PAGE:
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Solitary bees


There are over 200 species of solitary bee in Britain. Unlike honeybees, bumblebees, and wasps they do not live in colonies, however on occasions large numbers may be seen in flying around one particular area, this is usually due to lack of suitable nest sites. Solitary bees may be seen flying from holes in brickwork or holes in the ground. Solitary bees do not swarm and do not defend their nest sites like social bees and wasps. Solitary bees are capable of stinging but it is very unlikely and normally only if grabbed or squeezed.


Bumble bees


Most people will instantly recognise bumblebees as they are among the largest of our native bees and are covered with dense hair. They can often be seen flying from holes in the ground, compost heaps, under sheds and from bird boxes. One particular type of bumble bee which favours bird boxes is (Bombus hypnorum) the Tree bumblebee and here in Kent this summer 2013, we had many call outs for wasps only to find it was tree bumblebees. Bumble bees do not swarm and will only sting if provoked so a nest will not usually cause any problems.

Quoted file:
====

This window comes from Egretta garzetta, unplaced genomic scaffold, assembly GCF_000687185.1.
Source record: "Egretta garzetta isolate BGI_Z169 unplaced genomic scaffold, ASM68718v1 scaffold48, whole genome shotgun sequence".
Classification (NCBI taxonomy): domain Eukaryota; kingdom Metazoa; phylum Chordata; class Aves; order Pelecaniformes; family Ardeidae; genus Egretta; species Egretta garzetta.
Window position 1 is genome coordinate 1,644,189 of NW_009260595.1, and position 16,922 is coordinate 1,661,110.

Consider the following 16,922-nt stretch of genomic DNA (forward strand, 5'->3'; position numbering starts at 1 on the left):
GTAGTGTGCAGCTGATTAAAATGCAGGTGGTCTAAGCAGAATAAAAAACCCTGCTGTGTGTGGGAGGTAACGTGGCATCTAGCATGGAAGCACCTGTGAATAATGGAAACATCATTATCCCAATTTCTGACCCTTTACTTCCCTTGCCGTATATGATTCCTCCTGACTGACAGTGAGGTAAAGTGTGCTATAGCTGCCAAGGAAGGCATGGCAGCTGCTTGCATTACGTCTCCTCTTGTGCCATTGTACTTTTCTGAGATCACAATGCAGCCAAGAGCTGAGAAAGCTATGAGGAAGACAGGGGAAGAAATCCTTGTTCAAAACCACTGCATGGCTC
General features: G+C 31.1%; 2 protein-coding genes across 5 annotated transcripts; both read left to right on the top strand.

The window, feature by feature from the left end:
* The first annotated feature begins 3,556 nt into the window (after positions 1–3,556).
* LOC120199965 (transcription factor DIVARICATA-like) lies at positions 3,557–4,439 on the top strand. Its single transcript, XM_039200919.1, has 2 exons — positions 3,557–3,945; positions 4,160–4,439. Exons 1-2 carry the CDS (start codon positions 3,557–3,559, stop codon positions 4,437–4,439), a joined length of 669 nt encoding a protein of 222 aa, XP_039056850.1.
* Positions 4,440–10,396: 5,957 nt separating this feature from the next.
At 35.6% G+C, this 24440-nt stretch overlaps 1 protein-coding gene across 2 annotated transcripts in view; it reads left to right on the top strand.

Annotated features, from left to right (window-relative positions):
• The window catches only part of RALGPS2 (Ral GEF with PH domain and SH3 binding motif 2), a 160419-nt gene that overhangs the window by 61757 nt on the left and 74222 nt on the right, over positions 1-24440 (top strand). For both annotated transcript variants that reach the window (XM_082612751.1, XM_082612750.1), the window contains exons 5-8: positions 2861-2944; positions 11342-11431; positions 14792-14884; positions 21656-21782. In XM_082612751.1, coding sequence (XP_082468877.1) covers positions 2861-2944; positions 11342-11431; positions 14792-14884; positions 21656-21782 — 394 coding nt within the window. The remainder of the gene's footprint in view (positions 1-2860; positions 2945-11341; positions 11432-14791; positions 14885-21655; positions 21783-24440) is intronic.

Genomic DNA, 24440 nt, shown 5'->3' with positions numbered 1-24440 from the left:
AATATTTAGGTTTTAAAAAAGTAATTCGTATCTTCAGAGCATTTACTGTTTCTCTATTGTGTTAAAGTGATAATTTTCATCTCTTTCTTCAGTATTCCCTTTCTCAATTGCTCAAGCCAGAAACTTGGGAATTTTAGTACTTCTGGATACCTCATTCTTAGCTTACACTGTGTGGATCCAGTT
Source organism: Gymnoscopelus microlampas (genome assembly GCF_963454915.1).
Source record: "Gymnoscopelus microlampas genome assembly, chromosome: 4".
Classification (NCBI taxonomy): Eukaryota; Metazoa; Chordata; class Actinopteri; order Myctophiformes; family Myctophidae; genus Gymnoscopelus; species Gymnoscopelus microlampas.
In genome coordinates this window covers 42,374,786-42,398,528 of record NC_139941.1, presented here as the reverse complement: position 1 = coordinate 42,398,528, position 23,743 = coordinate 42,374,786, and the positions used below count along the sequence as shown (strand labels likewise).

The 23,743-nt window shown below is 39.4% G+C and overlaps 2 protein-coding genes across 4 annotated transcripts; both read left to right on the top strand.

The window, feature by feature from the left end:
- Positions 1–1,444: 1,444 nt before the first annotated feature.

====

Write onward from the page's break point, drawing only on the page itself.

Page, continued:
Honey bees


Honey bee swarms will generally be seen in late spring and early summer and can be quite alarming for many people. A swarm of honey bees, may contain many thousands of individual bees and a single queen clustered together and hanging from a tree, bush or building. Honey bees can sting and will do so if disturbed. If left alone there should be no problems. Always seek professional advice concerning their removal and do not attempt to tackle the swarm yourself.

leaf cutter bee solitary bee Bee swarm in budlia Bumble bee

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An average hive will produce 50lb of honey a season.